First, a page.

Cinema context, once more

The Rembrandtplein, Amsterdam in 1934, from Cinema Context

In the very early days of the Bioscope, when its total readership could probably have been fitted into a broom cupboard with some comfort, we reviewed Cinema Context, one of the leading film-related resources anywhere. Four years on, the broom cupboard has expanded somewhat, and it’s time we returned the resource, and devoted more attention to it. So let’s do so.

Cinema Context is a database of Dutch film culture. There’s something about the Netherlands that makes it just about the right size for a country when it comes to apportioning things (geographically, demographically, economically), and it’s the case when it comes to film databases. At the heart of Cinema Context is data on all of the Dutch cinemas, including travelling cinemas, that have existed since 1900 – there are 1,615 of them – and so far as I know the Netherlands it the only country to have comprehensively documented its every single film venue. The venues have then been mapped to almost every film shown in a Dutch cinema up to 1960 (45,582 of them), so that one knows not only what was shown, but when it was shown, and where. This information has been taken from a wide variety of film programme information, from which data has been added on musicians, live performers, entry prices and more. There is a whole range of people (4,259) and companies (1,611) listed, from cinema managers to distributors, so one does really get a sense of the depth and extent of Dutch film culture. It is, by the way, a bi-lingual site – Dutch and English.

What Cinema Context does not provide is much in the way of filmographic detail, but it does link every identifiable film to its record on the Internet Movie Database, so it is possible for the dedicated researcher to trace not only which films but which performers very popular in which part of the country, and how such presence changed over time and territory. The site does not exist to give you every answer, but rather to provide a solid basis on which to go looking for answers.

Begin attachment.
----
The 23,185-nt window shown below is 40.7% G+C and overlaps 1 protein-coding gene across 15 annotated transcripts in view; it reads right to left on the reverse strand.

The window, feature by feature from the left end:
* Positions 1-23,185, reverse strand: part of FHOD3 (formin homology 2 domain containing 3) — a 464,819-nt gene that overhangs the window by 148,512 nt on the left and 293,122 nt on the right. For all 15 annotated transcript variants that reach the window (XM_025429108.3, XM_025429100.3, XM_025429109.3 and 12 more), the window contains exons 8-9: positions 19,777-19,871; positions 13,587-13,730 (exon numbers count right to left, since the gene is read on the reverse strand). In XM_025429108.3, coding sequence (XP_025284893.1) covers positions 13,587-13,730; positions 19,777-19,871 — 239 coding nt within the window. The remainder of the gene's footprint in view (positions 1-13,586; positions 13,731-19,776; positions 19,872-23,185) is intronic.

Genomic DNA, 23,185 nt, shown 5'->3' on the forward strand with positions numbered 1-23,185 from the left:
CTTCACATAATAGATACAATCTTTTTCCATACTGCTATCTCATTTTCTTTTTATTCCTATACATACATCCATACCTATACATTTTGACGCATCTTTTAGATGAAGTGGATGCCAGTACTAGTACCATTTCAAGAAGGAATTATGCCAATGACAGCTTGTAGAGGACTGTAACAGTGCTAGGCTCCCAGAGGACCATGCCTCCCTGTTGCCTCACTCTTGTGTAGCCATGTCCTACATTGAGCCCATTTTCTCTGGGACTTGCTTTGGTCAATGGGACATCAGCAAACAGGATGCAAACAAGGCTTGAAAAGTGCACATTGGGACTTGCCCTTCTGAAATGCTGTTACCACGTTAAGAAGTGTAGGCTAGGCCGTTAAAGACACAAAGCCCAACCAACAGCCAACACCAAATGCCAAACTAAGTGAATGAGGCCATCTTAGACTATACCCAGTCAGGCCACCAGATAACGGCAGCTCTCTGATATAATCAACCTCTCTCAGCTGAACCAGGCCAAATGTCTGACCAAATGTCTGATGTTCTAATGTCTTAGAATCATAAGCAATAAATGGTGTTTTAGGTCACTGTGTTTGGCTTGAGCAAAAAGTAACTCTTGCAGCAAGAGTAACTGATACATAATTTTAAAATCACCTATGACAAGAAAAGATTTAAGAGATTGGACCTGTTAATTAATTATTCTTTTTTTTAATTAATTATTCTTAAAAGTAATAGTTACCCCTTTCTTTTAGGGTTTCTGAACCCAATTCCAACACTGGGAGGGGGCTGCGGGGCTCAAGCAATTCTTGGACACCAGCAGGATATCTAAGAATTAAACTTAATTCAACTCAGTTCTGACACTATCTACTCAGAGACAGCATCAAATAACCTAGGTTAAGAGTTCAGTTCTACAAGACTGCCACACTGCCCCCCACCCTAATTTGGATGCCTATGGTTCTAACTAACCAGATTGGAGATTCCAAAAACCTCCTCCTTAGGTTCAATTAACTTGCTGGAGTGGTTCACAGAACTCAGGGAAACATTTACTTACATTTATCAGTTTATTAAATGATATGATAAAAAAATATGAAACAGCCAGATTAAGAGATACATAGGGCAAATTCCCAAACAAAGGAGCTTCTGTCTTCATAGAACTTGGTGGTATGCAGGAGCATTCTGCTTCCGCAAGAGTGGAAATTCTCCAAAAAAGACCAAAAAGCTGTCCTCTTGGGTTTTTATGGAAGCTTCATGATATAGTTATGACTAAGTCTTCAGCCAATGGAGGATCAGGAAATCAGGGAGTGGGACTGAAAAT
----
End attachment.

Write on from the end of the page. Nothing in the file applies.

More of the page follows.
There are simple and advanced search options. The latter invites you to search across five categories: films, cinemas, programmes, people and companies. Under programmes, you can search for programmes showing more than one film, those from travelling cinemas only, and search within particular dates. So, for example, if I look up Alex Benner’s Bioscope, a travelling cinema which appeared at a fair near the town of Roosendal on 24 December 1911, I get its position on a Google map, a list of the films shown (all hyperlinked to their own page and ultimately the IMDb) and a listing of the archival resources used. And the films are (with their Dutch release titles, though there is cross-referencing to original titles):